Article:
We entered the working test in Castlehoward primarily to support a very worthy cause. The event was organised by Mr Jim MacAul a stalwart around the shoots in Wicklow. It was run by the All Ireland Utility Gundog Club and all proceeds were being given to Our Lady’s Hospital for Sick Children Crumlin.
I was only looking for one aspect of success with Bertie on this day…a good confident mark.
The mark that day involved a two dog walk up. We were second dog up. Distance was about 250 yards we were set up along the lake bank. It was short grass to start with then out across a path under a fence into longer grass then under a second fence through some rushy cover then open ground to where the dummy fell.
Our turn came. When my number was called by the judge I sent my dog. This time there was no hestitation in his run out he covered the ground with the same confident stride that brings a tingle up my spine when I watch him. Coming to the rushy cover he caught the whiff of scent where dummies had been thrown in the novice test that morning but a quick cast around and without prompting he pushed on up the slope and picked that dummy. The retrieve, although not perfect, was a long way towards the return to the standard of marking I had seen him deliver in the past and most likely helped him gain second place that afternoon.
Encouraged to see his form returning I stuck with an easing off on training, keeping everything light again, lengthening the marks every now and then but all the while keeping blind work simple with memory blinds along known pathways.
This past Sunday we headed west to Mohill Gun club along the shores of Lough Rynn. By the time the advanced test started in the afternoon temperatures had risen to the mid-twenties. Nothing moved to bring coolness or scent to the air. It was a single long seen with two dogs in line. Distance 250 yards+. We, again, were second dog up. Our number was called and I sent my dog. I put my whistle between my lips and watched Bertie roll on up the hill. His line was good…the dog before him had cast around and needed handling…I prepared to help him but resisted the urge to blow on that whistle…he was almost at the spot,twenty feet, ten feet and then I watched with relief as I saw him dip his head and pick that dummy.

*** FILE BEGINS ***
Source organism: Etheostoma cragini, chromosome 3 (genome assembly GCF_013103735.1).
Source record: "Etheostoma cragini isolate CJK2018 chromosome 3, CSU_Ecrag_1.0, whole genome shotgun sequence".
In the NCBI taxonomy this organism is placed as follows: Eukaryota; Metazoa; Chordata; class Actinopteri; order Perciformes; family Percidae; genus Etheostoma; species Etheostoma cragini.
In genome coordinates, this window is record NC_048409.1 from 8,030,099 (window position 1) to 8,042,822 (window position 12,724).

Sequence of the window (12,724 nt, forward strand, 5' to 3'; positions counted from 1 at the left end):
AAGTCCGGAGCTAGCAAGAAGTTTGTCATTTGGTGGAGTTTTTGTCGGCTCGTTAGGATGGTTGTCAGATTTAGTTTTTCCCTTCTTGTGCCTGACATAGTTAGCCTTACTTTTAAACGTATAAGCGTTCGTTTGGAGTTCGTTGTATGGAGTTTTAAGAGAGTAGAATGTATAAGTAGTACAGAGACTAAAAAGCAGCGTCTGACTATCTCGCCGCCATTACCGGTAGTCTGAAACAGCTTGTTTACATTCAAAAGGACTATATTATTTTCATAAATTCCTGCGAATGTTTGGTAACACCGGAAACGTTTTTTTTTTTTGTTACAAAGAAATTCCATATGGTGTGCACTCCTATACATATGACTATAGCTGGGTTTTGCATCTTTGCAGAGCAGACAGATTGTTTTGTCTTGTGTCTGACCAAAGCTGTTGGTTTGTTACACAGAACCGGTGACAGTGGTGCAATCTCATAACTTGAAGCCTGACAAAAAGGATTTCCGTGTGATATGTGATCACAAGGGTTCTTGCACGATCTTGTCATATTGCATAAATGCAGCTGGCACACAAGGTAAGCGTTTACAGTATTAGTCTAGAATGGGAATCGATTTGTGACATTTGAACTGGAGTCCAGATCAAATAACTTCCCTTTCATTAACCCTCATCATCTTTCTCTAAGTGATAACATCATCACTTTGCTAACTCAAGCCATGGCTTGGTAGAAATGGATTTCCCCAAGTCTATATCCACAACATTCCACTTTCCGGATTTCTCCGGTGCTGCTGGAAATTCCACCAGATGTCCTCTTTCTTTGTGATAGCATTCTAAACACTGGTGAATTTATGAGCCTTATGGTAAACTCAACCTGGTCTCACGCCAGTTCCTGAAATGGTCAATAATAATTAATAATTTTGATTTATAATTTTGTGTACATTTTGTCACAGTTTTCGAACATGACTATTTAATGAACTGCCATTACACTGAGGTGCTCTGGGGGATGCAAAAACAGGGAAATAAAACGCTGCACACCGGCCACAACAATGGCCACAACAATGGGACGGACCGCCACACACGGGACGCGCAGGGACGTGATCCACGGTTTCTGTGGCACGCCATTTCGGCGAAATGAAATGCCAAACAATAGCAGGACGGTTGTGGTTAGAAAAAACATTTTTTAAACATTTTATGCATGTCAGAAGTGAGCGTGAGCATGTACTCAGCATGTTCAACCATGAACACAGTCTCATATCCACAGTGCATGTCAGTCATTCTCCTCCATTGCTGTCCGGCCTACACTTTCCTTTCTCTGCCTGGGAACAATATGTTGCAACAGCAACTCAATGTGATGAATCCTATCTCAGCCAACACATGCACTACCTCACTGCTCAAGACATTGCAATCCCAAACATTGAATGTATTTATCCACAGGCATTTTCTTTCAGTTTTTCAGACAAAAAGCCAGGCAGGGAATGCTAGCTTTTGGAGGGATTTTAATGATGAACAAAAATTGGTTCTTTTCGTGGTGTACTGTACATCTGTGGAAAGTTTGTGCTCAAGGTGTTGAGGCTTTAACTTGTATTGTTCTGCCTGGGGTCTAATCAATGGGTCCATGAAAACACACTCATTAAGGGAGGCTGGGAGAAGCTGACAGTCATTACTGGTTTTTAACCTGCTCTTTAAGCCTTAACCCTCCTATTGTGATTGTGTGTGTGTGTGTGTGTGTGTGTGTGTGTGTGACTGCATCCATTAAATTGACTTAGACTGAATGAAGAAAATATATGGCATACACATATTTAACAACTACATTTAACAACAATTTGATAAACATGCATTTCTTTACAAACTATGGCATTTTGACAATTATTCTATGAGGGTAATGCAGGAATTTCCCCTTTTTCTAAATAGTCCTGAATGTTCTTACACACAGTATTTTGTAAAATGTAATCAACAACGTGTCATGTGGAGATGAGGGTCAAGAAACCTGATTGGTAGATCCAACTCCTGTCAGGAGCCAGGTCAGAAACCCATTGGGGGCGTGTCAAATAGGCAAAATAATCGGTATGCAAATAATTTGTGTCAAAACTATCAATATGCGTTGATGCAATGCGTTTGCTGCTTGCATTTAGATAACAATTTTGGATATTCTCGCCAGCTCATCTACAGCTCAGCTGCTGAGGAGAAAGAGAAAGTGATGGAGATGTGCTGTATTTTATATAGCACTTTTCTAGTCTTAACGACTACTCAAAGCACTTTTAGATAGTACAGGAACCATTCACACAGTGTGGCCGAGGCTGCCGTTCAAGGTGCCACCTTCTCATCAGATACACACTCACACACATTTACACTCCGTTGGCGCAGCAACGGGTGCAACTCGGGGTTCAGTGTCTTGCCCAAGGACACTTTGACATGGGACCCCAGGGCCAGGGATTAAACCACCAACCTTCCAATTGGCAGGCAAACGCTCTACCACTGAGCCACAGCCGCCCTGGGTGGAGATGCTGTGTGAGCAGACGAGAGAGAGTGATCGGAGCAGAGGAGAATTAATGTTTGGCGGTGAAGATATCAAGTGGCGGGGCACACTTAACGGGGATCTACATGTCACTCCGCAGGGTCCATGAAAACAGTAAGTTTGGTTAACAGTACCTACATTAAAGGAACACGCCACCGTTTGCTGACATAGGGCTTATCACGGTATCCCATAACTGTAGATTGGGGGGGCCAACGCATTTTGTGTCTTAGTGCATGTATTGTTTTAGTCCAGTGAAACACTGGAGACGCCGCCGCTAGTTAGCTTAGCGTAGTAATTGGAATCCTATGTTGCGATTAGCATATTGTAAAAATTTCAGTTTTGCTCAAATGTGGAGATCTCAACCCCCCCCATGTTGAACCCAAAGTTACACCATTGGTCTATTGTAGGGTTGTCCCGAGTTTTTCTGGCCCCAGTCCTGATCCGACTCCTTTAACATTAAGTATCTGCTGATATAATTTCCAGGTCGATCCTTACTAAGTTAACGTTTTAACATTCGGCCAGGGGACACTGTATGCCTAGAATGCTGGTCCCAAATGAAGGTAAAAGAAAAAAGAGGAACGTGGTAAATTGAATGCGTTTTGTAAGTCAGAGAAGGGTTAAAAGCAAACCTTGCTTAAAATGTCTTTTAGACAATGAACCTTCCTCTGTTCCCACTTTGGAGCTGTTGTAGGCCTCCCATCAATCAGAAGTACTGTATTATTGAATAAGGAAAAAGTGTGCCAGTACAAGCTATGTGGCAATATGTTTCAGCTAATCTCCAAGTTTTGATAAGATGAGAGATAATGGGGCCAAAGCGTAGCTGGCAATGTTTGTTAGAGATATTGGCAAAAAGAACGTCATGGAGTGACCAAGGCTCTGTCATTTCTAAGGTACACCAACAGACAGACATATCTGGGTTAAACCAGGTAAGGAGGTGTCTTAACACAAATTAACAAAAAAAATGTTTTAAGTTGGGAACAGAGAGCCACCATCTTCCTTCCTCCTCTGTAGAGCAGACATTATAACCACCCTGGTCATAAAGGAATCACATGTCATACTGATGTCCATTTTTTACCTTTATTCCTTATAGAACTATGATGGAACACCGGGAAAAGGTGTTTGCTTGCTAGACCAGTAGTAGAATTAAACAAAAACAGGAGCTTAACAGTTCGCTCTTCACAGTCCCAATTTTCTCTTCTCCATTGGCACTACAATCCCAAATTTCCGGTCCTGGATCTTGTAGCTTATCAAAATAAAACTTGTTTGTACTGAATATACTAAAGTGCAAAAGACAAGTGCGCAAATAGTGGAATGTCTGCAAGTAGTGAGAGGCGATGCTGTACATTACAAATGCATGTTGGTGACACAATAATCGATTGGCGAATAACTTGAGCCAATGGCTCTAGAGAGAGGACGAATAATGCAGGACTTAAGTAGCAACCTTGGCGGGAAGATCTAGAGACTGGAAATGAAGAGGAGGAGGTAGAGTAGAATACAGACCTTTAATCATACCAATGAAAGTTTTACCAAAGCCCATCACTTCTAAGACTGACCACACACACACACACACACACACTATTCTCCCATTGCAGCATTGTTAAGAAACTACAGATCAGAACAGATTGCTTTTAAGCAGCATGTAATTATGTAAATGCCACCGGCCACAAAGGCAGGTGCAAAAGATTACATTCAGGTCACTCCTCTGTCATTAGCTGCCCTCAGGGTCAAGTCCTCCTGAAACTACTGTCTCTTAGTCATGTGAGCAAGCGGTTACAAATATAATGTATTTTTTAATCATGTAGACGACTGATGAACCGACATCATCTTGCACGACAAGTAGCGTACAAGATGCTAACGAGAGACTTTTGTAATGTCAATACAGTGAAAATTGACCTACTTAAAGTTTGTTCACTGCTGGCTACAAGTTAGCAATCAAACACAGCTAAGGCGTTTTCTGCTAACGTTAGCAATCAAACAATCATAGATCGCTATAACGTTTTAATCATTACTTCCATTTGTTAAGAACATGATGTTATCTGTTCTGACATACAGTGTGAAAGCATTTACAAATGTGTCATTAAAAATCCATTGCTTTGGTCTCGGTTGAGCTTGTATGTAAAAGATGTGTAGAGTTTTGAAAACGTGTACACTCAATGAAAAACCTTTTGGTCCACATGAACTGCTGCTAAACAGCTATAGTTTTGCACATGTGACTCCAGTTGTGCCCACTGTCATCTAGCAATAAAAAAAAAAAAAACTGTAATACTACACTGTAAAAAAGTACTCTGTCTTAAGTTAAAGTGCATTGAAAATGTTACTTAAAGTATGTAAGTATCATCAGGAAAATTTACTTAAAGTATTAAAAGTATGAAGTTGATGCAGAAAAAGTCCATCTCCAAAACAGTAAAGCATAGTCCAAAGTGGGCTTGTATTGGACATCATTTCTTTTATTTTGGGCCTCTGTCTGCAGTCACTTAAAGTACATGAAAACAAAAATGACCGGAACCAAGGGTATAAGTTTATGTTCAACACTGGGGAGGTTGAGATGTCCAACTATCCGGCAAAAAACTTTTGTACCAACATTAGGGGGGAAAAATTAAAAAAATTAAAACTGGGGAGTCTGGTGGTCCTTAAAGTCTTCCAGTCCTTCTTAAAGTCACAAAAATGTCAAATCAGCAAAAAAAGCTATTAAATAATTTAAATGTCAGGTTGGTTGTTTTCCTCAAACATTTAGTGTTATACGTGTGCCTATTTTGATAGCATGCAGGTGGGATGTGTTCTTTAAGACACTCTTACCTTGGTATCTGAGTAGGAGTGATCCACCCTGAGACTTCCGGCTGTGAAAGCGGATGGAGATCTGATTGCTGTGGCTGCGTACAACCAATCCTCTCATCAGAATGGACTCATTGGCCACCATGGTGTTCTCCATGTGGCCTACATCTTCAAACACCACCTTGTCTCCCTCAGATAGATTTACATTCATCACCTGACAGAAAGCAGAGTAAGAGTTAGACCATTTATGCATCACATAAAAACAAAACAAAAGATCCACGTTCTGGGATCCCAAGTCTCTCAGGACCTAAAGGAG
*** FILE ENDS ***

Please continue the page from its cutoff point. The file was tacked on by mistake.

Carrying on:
He scored a perfect 25 that day and although he didn’t finish in the top four placings only 2 points separated him from the leading dogs.
Lost points are something I can ponder on for another day, something to work on and aim towards but today’s score was simply sweet. It taught me to trust in my dog more, to watch him and listen to him when he is giving signals that something is just not quite right or that he’s simply reached his ‘tipping point’. To know that the ‘tipping point’ is not the end but an indication to cease pushing on until the dog pulls through that period of adjustment…what do you think?